In the case of the construction machinery industry, the accounting bent in us also noted how the sellers of these machines have not recorded these vendor financing activities on the balance sheet and do not have proper bad debt provisions on the corresponding ballooning off-balance-sheet receivables despite the fact that banks require them to guarantee loan/lease payments in the event of customer defaults. These off-balance sheet receivables, estimated to be connected to around 30% of total sales in the industry, should be treated as debt on the liability side since it is the same as the machinery companies incurring a debt and then selling the machines to customers on credit. The cashflow from operations that come from this vendor financing activity should be re-categorised as cashflow from financing, which would turn most of these companies to be running negative cashflow positions in the last four years.

Since the loss amount on a loan default is the difference between the outstanding loan and the residual value of the machine that can be salvaged, and most of the financing consider the equipment as collateral, the second-hand market is important in understanding the scope of loss. In North America, the fair market value (FMV), orderly value (OLV) and forced liquidation value (FLV) of used equipment were around 75%, 64% and 54% of the equipment costs, respectively, generally in line with the write-off ratio of 40% on average.

The second-hand machine market in China, however, is much less mature than that in the developed countries. Domestic machinery manufacturers‟ single-minded focus on new machine sales and lack of refurbishing capabilities also hurt the value of second-hand machines. Most machines can only be sold at around 30-40% of the original price when they are three year-old. Yet, the loss rate of these receivables reported at the machinery companies are less than 1%, much lower than the 40% write-off ratio on average at say Caterpillar’s financing receivables.

It is likely that many repossessed machines were sold internally within the company and became part of its operating lease fleet, consequently hiding the net impact on P&L. It is now very prevalent for dealers to give their customer cash advance to avoid towing back of equipment and reflected in the default rate for the machinery companies. We are cautious whenever we hear from bullish analysts and promoters about how machinery and cyclical companies are “cheap” on a price-to-book historical valuation basis.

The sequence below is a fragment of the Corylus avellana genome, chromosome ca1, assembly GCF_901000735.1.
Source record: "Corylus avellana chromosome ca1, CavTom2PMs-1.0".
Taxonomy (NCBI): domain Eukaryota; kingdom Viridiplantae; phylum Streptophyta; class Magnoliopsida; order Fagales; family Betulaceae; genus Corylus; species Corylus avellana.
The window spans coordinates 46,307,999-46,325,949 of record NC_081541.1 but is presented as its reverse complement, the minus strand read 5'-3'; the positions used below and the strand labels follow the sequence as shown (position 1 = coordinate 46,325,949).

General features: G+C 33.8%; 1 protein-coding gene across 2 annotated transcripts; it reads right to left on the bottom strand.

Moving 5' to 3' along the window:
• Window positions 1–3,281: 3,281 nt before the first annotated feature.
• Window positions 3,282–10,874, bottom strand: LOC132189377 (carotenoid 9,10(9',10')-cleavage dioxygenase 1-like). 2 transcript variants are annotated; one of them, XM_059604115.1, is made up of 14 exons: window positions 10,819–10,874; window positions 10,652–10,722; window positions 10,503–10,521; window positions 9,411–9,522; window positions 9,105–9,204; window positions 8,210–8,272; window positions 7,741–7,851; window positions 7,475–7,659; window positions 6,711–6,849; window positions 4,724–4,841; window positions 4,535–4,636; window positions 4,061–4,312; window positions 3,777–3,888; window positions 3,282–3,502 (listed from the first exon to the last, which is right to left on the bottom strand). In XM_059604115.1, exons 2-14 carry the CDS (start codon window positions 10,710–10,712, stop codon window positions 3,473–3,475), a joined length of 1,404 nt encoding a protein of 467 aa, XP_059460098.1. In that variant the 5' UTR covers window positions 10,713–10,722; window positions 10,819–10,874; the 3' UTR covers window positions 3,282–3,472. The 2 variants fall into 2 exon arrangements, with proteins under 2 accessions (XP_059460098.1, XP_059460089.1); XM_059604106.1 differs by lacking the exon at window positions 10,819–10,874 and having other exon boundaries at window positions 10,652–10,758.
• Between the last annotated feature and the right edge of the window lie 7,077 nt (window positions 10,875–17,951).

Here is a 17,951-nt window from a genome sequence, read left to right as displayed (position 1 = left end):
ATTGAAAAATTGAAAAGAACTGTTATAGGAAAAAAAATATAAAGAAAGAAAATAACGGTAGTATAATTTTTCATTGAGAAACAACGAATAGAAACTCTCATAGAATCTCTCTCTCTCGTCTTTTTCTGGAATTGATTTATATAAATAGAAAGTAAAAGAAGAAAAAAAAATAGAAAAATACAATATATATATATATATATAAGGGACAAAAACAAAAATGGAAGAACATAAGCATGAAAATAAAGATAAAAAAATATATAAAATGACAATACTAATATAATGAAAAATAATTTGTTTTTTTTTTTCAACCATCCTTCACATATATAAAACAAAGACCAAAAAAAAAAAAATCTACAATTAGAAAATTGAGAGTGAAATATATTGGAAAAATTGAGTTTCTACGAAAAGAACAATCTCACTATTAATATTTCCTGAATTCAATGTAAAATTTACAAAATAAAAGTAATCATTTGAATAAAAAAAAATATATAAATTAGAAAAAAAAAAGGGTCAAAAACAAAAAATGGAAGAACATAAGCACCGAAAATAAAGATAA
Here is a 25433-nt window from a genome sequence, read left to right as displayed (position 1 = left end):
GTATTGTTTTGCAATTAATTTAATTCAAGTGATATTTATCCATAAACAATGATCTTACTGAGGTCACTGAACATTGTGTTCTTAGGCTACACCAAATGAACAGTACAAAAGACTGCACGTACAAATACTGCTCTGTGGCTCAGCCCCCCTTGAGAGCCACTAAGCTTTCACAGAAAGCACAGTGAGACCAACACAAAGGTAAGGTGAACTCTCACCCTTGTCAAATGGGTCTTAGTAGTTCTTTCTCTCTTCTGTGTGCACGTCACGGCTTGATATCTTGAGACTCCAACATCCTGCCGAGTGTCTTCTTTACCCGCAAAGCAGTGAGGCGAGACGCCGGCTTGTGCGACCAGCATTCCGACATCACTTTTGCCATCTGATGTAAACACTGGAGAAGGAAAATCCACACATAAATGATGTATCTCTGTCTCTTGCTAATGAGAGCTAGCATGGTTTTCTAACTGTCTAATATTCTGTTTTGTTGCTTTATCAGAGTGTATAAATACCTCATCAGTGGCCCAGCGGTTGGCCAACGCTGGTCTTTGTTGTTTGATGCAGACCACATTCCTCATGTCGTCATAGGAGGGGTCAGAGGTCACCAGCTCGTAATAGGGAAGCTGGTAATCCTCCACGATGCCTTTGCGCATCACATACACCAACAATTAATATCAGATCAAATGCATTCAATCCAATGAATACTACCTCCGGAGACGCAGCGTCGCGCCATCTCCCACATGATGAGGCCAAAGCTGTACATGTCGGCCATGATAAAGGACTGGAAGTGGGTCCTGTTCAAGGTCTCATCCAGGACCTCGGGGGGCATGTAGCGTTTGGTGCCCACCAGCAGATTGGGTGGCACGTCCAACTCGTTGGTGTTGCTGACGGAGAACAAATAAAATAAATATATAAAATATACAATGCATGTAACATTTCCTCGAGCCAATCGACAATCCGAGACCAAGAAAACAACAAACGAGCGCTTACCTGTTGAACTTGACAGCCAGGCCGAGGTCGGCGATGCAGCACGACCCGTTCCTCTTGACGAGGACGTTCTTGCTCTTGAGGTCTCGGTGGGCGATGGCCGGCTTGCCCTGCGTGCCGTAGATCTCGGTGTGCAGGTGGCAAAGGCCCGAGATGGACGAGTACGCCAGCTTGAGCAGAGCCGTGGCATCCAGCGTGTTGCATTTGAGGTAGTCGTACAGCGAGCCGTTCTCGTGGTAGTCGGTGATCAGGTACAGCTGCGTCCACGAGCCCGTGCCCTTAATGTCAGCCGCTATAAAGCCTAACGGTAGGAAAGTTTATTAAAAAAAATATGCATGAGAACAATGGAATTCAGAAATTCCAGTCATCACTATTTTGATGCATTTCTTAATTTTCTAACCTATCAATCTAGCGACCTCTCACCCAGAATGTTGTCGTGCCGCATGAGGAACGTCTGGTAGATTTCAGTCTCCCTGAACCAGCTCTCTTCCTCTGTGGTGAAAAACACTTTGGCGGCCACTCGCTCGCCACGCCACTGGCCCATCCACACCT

Managing the Balance Sheet with Operating Leases; Fims investigated by the SEC or DOJ for financial misrepresentation exhibit high levels of unexplained operating leases

Click to access CFS_managing_August7%202012.pdf


Managing the Balance Sheet with Operating Leases

Kimberly Rodgers Cornaggia American University – Kogod School of Business

Laurel Franzen Loyola Marymount University

Timothy T. Simin Pennsylvania State University
July 19, 2012

We test whether firms use the off balance sheet (OBS) treatment of operating leases in order to strengthen their balance sheets. We find that firms’ lease versus buy decision has changed over time. Time series evidence suggests that firms and industries not expected to have traditional economic benefits of leasing are increasingly financing with operating leases. We infer that such firms use operating leases to expand OBS debt capacity and we explore their incentives to report conservative balance sheets. We find that (1) OBS leasing allows firms to better manage debt covenants limiting debt or capital expenditures (2) unexplained OBS leasing is diminished by scrutiny of institutional investors and (3) firms investigated by the SEC or DOJ for financial misrepresentation exhibit high levels of unexplained operating leases.

Chinese banks pile up risks through loans to financial leasing firms